Goings on Around Town: Gwangju Symphony Orchestra, May 11, Andrew O’ Donnell on free energy known as “Radiant Energy” and Rabbits May 12, at the GIC and a one-night affair with the amazing photographer Park Ha Son at Kunsthalle.

Park Ha SonOn May 11th, new conductor Christian Ludwig, who like his predecessor studied at the Mannheim School of Music in Germany, and who is German, though his mother is Korean,
Proved his conducting ability in a concert that could be dubbed “Beethoven 3, 4, 5” because we heard Overture number three for “Lenore,” (Opus 72) then piano concerto number 4 (in G Minor) (Opus 58) and then the familiar Fifth Symphony (“Schicksal,” which translates into destiny or fate form German)(Opus 67).

As always, the first flute shined when she had solo moments in the beautifully complex melody in the Lenore Overture. The first Oboe also took advantage of solo moments throughout the night, thus lifting the entire woodwind section.

Chinese pianist Xiang Huang then wowed the audience with silky arpeggios in the less-heard but haunting Fourth piano concerto. This piece has a short middle movement that is literally a funeral dirge. His encore was an A.N. Scriabin Etude (Opus 8, number 10) that added dazzle and got a lot of bow taps form the orchestra.

For those who forgot the opening melody and counter melody of Beethoven’s fifth symphony, even the “words” da da da daaah, da da da duuuuh, should suffice to alert the brain cells. This is followed by an intricate counter-melody in which the first and second violins create such a tight syncopation that any rhythmical flaw could be amplified say, until measure number 60 or so.

But this potentiality, in a not-so-easy to pull off first movement, be it so very well known, was brilliantly avoided when Ludwig, who must have rehearsed this idea quite a bit, got the GSO started in grand form. The violins technical prowess, much improved over the last few years, was immaculate, and had to be, because Ludwig’s approach was daring. Instead of perhaps slowing the pace just a touch, not noticeably, but enough to allow the strings to counter each other and breathe at the same time, he pushed their abilities and actually cranked the pace up from Allegro Con Brio (quick enough as is) to a sly but very enjoyable Vivace, one step up the beats-per-minute meter, but not enough different to bother the audience.

This pace served to showcase the first and second violins, but it was the cellos that stole the night. The evening was magic, and set up a memorable Sinae Saturday.

First Andrew O’Donnell gave a technical, yet stimulating overview of the science behind “Radiant Energy” and the use of electro magnetic to actually produce more energy than they use, while also creating electricity that could be used, say in a home. The Scientist John Bedini, who has been turning rocks into electricity since he was a child, expanded Tesla’s theories into a working model of how radiant energy can be tapped, and how electricity can be found even OUTSIDE batteries that are charged by moving electro-magnets. Should this science be applied to the general public, the use for fossil fuels could disappear instantly.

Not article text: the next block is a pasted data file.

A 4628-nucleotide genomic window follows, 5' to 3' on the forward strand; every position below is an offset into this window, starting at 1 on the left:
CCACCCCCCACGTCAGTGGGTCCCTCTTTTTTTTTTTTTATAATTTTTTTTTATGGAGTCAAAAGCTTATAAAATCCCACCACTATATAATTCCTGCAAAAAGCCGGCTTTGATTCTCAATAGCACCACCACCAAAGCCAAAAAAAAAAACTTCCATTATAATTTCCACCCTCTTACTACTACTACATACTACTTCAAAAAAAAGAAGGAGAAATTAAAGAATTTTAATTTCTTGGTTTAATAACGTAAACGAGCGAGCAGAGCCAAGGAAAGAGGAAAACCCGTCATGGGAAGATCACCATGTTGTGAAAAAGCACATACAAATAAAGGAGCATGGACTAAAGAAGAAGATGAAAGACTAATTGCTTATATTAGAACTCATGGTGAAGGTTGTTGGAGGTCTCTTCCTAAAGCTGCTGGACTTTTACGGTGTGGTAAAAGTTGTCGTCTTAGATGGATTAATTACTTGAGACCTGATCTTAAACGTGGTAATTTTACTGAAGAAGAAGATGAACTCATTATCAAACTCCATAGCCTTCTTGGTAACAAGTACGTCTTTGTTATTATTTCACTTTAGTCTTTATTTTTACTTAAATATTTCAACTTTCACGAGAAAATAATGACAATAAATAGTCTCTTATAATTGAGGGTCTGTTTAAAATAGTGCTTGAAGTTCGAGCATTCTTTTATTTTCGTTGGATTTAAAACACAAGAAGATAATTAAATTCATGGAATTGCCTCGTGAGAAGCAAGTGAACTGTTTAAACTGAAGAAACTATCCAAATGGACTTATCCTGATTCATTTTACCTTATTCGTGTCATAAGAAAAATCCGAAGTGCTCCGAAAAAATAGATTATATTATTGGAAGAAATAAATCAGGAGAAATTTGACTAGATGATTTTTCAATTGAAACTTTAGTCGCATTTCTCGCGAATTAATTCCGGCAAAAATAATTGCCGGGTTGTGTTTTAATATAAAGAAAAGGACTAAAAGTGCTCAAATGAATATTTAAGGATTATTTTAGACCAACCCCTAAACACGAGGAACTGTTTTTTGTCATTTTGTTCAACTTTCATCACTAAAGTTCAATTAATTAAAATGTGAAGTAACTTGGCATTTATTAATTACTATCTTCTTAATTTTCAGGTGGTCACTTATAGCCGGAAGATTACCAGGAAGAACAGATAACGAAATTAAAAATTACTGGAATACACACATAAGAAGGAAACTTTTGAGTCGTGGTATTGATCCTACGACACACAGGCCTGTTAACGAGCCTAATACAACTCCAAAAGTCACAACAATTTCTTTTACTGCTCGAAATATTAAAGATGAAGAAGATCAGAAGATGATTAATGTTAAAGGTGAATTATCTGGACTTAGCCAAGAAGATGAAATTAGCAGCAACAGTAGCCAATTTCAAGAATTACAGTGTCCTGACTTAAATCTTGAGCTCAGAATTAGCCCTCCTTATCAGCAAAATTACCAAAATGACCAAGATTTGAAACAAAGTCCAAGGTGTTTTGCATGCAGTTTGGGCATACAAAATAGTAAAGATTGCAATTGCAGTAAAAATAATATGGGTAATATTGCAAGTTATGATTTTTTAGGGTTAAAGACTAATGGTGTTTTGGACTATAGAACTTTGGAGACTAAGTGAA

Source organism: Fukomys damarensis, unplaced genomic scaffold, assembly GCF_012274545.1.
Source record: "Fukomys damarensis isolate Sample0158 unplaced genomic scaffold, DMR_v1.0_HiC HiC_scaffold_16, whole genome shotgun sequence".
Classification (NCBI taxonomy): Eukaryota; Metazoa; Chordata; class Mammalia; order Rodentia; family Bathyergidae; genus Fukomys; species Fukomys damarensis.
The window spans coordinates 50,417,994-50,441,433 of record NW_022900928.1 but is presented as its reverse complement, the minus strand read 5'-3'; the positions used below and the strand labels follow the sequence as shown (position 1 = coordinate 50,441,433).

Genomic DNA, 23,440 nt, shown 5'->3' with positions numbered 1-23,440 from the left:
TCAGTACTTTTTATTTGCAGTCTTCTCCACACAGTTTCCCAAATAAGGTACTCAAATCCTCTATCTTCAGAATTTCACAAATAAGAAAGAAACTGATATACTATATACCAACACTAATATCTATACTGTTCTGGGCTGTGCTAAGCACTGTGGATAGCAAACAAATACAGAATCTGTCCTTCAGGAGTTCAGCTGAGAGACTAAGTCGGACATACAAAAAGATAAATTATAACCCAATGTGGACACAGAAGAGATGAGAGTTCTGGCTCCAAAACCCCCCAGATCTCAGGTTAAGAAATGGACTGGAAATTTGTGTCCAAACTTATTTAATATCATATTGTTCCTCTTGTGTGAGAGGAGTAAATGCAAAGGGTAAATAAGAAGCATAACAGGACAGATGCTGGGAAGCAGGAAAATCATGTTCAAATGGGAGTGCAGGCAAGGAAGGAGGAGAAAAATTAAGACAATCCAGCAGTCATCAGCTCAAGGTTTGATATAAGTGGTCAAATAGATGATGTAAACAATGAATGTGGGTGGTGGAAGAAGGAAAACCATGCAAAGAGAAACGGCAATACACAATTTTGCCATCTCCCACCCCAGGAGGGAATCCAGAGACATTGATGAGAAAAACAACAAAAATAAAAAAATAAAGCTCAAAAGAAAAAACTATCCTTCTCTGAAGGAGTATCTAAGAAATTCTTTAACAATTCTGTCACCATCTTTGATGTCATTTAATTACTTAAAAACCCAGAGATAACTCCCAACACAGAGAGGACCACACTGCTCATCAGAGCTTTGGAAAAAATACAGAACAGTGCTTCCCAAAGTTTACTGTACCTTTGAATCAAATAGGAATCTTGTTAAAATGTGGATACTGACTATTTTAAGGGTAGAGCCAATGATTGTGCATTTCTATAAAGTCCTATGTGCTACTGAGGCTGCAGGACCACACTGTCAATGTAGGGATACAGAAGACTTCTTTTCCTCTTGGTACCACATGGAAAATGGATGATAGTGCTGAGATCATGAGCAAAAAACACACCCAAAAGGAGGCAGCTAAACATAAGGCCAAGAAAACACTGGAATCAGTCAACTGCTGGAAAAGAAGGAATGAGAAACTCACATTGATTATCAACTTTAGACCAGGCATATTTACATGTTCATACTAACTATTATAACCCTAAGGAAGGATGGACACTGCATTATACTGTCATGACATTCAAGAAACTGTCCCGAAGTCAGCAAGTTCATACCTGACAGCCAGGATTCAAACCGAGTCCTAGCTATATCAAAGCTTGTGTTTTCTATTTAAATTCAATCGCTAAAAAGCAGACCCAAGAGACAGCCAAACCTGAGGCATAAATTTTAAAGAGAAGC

A set of batteries, maybe two photovoltaic solar panels, and a large electromagnet contraption, and presto, you could charge your electric car, run your TV and refrigerator, heat your water and house, and the oil companies and local utilities could take a day off and go play golf on all the previous decades’ winnings.

While listening to Andrew, one could also take in the Rabbit themed (this is the year of the Rabbit in Chinese astrology) in which Jen Lee, Leroy Kucia, Lisa Mynhardt Isaiah Winters and Erin Heath put their spins on the theme.
After this stimulation came the sublime photography of Park Ha Son at Kunsthalle. Park has been shooting black and white photographs of Dolems, those large rock markers, often of grave sites, throughout Korea and in China for decades. The work is as if Ansel Adams was reincarnated through Park: distinct contrast, extremely sharp details, and amazing sense of viewpoint, even in subjects that might not always inspire creativity on such a grand scale. The reception offered photograph lovers a chance to purchase a very large hard-bound and well sleeved book of hundreds of photographs, thus my weak attempts to reproduce his photographs should be seen as a simple primer, as Park Ha Son is a master and one we hope we can see more of around Gwangju in the future.

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